media release (16-333MR)

ASIC remakes 'sunsetting' class order about managed discretionary accounts


ASIC today released updated regulatory guidance on its relief for Managed Discretionary Accounts (MDAs) in Regulatory Guide 179 Managed Discretionary Accounts (RG 179).

On 29 September 2016, ASIC made a new legislative instrument ASIC Corporations (Managed Discretionary Accounts) Instrument 2016/968 to replace its class order on MDAs that was due to expire ('sunset') on 1 October 2016. This instrument continues the relief from the provisions in the Corporations Act that would apply to the provider of a MDA with some changes. 

The instrument and RG 179:

  • incorporate relief for MDAs operated on a regulated platform and MDAs provided to family members, with some changes from relief under  the previous no-action positions
  • implement new requirements to ensure MDA investors are adequately informed when the MDA provider has a discretion to invest in products where recourse is not limited (for example, contracts for difference)
  • require specific upfront disclosure about:
    • terminating the MDA contract 
    • fees charged within the MDA, and
    • outsourcing arrangements, where the MDA provider outsources significant functions of the MDA, and
  • provide greater certainty on the scope and application of the MDA relief and about ASIC's expectations for managing conflicts of interest.

MDA providers currently offering MDAs under ASIC's regulated platform no-action letter must comply with the new regulatory requirements by 1 October 2018 including the new requirement to obtain an MDA specific dealing by issue licence authorisation. Other existing MDA providers must comply with the revised requirements from 1 October 2017.

In Consultation Paper 200: Managed discretionary accounts–Update to RG 179 (CP 200) ASIC proposed to update the financial resource requirements for MDA providers to ensure that these requirements correspond with the requirements that apply to responsible entities of managed investment schemes and for platform operators. ASIC does not intend to proceed with those proposals at this time.

It is important that MDA providers maintain adequate financial resources to operate their MDAs effectively and compliantly. ASIC will review these requirements over the next two years after we have further information about the kinds of entities affected, taking into account licence authorisation applications made by those who have been relying on the no-action position for regulated platforms.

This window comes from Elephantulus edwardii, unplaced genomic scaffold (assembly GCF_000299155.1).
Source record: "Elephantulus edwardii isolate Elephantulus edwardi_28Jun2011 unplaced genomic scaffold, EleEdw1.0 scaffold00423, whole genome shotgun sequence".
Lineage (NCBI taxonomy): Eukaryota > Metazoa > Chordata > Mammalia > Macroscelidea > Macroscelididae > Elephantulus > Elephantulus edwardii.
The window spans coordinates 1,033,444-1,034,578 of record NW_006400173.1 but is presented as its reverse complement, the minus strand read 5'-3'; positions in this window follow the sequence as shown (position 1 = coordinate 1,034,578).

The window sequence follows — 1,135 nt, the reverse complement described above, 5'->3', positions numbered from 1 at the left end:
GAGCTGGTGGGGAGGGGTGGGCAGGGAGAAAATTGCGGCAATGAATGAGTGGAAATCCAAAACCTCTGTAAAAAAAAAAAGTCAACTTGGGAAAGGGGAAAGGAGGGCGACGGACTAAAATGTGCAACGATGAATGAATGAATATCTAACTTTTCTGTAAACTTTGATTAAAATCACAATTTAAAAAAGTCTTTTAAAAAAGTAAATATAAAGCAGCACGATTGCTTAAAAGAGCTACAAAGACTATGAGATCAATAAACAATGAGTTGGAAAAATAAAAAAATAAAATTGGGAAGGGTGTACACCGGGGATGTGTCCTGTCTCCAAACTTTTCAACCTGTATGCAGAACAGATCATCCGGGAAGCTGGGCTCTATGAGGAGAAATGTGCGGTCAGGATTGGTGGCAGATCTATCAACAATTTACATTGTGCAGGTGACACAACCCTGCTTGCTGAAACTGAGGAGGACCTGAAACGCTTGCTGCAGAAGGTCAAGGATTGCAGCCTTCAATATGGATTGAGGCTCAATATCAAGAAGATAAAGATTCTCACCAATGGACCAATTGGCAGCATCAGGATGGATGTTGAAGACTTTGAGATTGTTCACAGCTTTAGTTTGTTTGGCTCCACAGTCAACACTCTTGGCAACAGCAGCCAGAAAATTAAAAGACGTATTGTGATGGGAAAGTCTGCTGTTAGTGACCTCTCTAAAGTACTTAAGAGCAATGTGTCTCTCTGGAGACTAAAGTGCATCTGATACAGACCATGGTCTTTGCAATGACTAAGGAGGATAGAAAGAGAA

Under the Legislative Instruments Act 2003, all class orders are repealed automatically or 'sunset' after a period of time (mostly 10 years) unless we take action to preserve them. This ensures that legislative instruments like class orders are kept up to date and only remain in force while they are fit for purpose and relevant.

Read more about sunsetting class orders

An MDA is a facility where client portfolio assets are managed on an individual basis by an MDA provider at the MDA provider's discretion (subject to any agreed limitation).   

There are a wide variety of arrangements that can constitute an MDA. Industry uses different terminology to refer to products that may have the features of an MDA: for example, products commonly known by industry as a Separately Managed Account, Individually Managed Account or a Unified Managed Account. 

ASIC applies a tailored regulatory regime to MDA providers, exempting them from the managed investments provisions in Chapter 5C, and the product disclosure provisions in Chapter 6D and in Part 7.9 of the Corporations Act.  We do this on the basis that MDA providers have more limited functions than responsible entities of a registered scheme. 

ASIC Class Order [CO 04/194] Managed discretionary accounts has been repealed.

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